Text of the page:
THOR: THE DARK WORLD (12A)
As big and muscular as its titular hammer-swinging hunk, and equally short on sparkling repartee, Thor: The Dark World is a sequel-by-numbers that slots neatly into the ever-expanding Marvel Comics universe.
There are verbal references to yesteryear’s The Avengers, a cameo by one of Thor’s fellow superheroes and a teaser during the end credits that introduces The Collector (Benicio Del Toro), who figures prominently in next summer’s Guardians Of The Galaxy.
If nothing else – and there isn’t much else – Alan Taylor’s film is a masterclass in brand recognition.
The Dark World squanders the strongest actors, including Tom Hiddleston as arch-villain Loki, in order to focus on the miasma of slick digital effects.
Screenwriters Christopher Yost, Christopher Markus and Stephen McFeeley bamboozle us with their cod-science, spinning a fantastical yarn about an alignment of worlds every 5,000 years which allows “an ancient darkness to strike”.
The Dark Elves of Svartalfheim led by Malekith (Christopher Eccleston) and second-in-command Algrim (Adewale Akinnuoye-Agbaje) intend to unleash a fluid called the Aether, which will plunge the Nine Realms into eternal darkness.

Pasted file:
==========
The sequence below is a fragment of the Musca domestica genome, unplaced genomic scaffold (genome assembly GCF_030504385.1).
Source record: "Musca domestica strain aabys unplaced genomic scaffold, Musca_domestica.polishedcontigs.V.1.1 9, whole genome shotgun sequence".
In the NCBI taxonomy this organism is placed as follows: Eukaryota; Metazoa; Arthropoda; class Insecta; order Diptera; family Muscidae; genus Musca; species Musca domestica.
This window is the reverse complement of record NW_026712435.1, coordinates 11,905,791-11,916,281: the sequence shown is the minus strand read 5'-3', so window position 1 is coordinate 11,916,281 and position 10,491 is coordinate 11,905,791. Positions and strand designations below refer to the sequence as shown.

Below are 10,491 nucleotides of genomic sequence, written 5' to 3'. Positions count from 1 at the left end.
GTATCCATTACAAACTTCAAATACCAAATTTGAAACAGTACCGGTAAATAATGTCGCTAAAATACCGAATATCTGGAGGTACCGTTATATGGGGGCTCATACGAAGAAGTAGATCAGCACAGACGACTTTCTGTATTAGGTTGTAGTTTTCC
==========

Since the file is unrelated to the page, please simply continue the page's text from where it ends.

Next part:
Throwing a spanner in the works, astrophysicist Jane Foster (Natalie Portman) has been exposed to the swirling gelatinous goo, which now courses through her veins.
Thus, Malekith and his hench-elves launch an assault on Asgard, where Thor (Chris Hemsworth) has concealed Jane in the hope that his father Odin (Sir Anthony Hopkins) can extract the Aether from his sweetheart.
When that glimmer of hope is snuffed out, the crown prince of Asgard turns to his nefarious adoptive brother, Loki (Hiddleston), for help.
Meanwhile, back on Earth, Jane’s mentor Dr Erik Selvig (Stellan Skarsgard), colleague Darcy (Kat Dennings) and intern Ian (Jonathan Howard) prepare for Armageddon as realms collide with cataclysmic consequences.
Thor: The Dark World ricochets noisily between action, comedy and romance, punctuating set pieces with deadpan humour, like when Thor accidentally destroys an ancient statue of Bor and Loki quips, “Well done, you just decapitated your grandfather!”
A couple of plot twists, including the miraculous resurrection of one key character, cause almost as much head-scratching as the use of wormholes to travel between the Nine Realms.
Hemsworth swings his hammer with gusto but there’s no obvious sexual chemistry with Portman and Eccleston’s chief villain doesn’t have sufficient screen time to become more than a minor irritation.
Considering the hundreds of hours and millions of dollars invested in the sequel, it’s depressing that small details have been overlooked.
When Thor crashes on to the platform of Charing Cross Underground station and asks a commuter, “How do I get to Greenwich?”, she chirps, “Take this train, three stops.”